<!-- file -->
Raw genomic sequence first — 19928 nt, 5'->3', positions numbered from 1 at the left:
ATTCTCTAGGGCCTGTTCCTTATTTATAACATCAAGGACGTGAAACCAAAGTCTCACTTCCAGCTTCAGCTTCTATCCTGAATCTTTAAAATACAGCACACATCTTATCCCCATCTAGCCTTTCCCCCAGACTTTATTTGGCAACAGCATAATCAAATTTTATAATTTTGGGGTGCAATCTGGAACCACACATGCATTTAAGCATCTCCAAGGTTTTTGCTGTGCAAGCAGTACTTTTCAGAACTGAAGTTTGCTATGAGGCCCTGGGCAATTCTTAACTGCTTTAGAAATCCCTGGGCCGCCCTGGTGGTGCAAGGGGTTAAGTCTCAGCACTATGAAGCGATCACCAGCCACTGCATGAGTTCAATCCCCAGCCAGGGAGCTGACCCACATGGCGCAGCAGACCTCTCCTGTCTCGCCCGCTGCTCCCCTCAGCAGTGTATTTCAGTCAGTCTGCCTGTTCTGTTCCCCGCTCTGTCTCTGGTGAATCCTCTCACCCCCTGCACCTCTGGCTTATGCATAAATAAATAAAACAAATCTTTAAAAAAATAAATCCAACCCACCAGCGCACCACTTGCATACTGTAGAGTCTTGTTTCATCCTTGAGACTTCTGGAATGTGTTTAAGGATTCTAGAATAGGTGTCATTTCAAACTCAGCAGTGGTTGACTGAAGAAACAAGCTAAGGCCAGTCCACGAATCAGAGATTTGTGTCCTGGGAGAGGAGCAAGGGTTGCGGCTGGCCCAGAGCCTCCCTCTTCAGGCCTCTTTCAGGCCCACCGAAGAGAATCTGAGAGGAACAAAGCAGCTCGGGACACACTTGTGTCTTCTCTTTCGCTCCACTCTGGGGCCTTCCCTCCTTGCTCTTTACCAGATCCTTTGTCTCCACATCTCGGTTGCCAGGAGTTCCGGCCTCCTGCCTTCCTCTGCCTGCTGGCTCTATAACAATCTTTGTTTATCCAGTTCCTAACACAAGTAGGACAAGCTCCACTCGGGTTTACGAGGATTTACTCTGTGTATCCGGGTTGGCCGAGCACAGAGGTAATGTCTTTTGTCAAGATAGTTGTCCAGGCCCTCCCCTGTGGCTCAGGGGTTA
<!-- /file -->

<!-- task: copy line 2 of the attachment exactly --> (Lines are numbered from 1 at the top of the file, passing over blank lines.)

ATTCTCTAGGGCCTGTTCCTTATTTATAACATCAAGGACGTGAAACCAAAGTCTCACTTCCAGCTTCAGCTTCTATCCTGAATCTTTAAAATACAGCACACATCTTATCCCCATCTAGCCTTTCCCCCAGACTTTATTTGGCAACAGCATAATCAAATTTTATAATTTTGGGGTGCAATCTGGAACCACACATGCATTTAAGCATCTCCAAGGTTTTTGCTGTGCAAGCAGTACTTTTCAGAACTGAAGTTTGCTATGAGGCCCTGGGCAATTCTTAACTGCTTTAGAAATCCCTGGGCCGCCCTGGTGGTGCAAGGGGTTAAGTCTCAGCACTATGAAGCGATCACCAGCCACTGCATGAGTTCAATCCCCAGCCAGGGAGCTGACCCACATGGCGCAGCAGACCTCTCCTGTCTCGCCCGCTGCTCCCCTCAGCAGTGTATTTCAGTCAGTCTGCCTGTTCTGTTCCCCGCTCTGTCTCTGGTGAATCCTCTCACCCCCTGCACCTCTGGCTTATGCATAAATAAATAAAACAAATCTTTAAAAAAATAAATCCAACCCACCAGCGCACCACTTGCATACTGTAGAGTCTTGTTTCATCCTTGAGACTTCTGGAATGTGTTTAAGGATTCTAGAATAGGTGTCATTTCAAACTCAGCAGTGGTTGACTGAAGAAACAAGCTAAGGCCAGTCCACGAATCAGAGATTTGTGTCCTGGGAGAGGAGCAAGGGTTGCGGCTGGCCCAGAGCCTCCCTCTTCAGGCCTCTTTCAGGCCCACCGAAGAGAATCTGAGAGGAACAAAGCAGCTCGGGACACACTTGTGTCTTCTCTTTCGCTCCACTCTGGGGCCTTCCCTCCTTGCTCTTTACCAGATCCTTTGTCTCCACATCTCGGTTGCCAGGAGTTCCGGCCTCCTGCCTTCCTCTGCCTGCTGGCTCTATAACAATCTTTGTTTATCCAGTTCCTAACACAAGTAGGACAAGCTCCACTCGGGTTTACGAGGATTTACTCTGTGTATCCGGGTTGGCCGAGCACAGAGGTAATGTCTTTTGTCAAGATAGTTGTCCAGGCCCTCCCCTGTGGCTCAGGGGTTA